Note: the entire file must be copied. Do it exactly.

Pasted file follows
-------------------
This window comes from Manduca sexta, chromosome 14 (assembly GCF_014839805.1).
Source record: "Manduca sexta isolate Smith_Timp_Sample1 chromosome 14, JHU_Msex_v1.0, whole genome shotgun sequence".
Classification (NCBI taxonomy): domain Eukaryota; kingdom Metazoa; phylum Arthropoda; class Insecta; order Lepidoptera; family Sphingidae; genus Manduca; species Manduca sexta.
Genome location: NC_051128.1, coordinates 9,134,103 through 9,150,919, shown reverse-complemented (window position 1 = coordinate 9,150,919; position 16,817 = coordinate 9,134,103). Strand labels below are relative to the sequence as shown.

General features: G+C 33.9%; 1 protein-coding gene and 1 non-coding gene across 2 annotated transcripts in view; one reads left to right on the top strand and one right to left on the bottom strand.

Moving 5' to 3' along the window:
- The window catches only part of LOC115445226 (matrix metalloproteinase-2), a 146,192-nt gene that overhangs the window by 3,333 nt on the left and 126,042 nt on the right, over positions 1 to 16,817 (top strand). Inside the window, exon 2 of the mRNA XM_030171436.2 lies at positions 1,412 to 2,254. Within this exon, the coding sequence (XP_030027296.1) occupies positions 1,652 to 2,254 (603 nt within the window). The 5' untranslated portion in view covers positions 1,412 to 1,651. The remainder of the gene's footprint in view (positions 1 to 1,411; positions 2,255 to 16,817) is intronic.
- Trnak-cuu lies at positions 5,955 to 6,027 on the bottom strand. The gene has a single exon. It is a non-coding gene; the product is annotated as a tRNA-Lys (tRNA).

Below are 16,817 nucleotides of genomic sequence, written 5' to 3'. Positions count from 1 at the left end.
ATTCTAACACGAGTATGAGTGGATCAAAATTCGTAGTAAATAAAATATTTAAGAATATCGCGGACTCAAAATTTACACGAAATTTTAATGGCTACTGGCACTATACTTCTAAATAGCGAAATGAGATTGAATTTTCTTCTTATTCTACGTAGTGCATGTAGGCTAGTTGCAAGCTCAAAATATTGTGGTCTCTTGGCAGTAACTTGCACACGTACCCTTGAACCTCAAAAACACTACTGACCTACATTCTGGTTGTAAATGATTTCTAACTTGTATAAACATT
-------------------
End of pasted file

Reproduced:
This window comes from Manduca sexta, chromosome 14 (assembly GCF_014839805.1).
Source record: "Manduca sexta isolate Smith_Timp_Sample1 chromosome 14, JHU_Msex_v1.0, whole genome shotgun sequence".
Classification (NCBI taxonomy): domain Eukaryota; kingdom Metazoa; phylum Arthropoda; class Insecta; order Lepidoptera; family Sphingidae; genus Manduca; species Manduca sexta.
Genome location: NC_051128.1, coordinates 9,134,103 through 9,150,919, shown reverse-complemented (window position 1 = coordinate 9,150,919; position 16,817 = coordinate 9,134,103). Strand labels below are relative to the sequence as shown.

General features: G+C 33.9%; 1 protein-coding gene and 1 non-coding gene across 2 annotated transcripts in view; one reads left to right on the top strand and one right to left on the bottom strand.

Moving 5' to 3' along the window:
- The window catches only part of LOC115445226 (matrix metalloproteinase-2), a 146,192-nt gene that overhangs the window by 3,333 nt on the left and 126,042 nt on the right, over positions 1 to 16,817 (top strand). Inside the window, exon 2 of the mRNA XM_030171436.2 lies at positions 1,412 to 2,254. Within this exon, the coding sequence (XP_030027296.1) occupies positions 1,652 to 2,254 (603 nt within the window). The 5' untranslated portion in view covers positions 1,412 to 1,651. The remainder of the gene's footprint in view (positions 1 to 1,411; positions 2,255 to 16,817) is intronic.
- Trnak-cuu lies at positions 5,955 to 6,027 on the bottom strand. The gene has a single exon. It is a non-coding gene; the product is annotated as a tRNA-Lys (tRNA).

Below are 16,817 nucleotides of genomic sequence, written 5' to 3'. Positions count from 1 at the left end.
ATTCTAACACGAGTATGAGTGGATCAAAATTCGTAGTAAATAAAATATTTAAGAATATCGCGGACTCAAAATTTACACGAAATTTTAATGGCTACTGGCACTATACTTCTAAATAGCGAAATGAGATTGAATTTTCTTCTTATTCTACGTAGTGCATGTAGGCTAGTTGCAAGCTCAAAATATTGTGGTCTCTTGGCAGTAACTTGCACACGTACCCTTGAACCTCAAAAACACTACTGACCTACATTCTGGTTGTAAATGATTTCTAACTTGTATAAACATT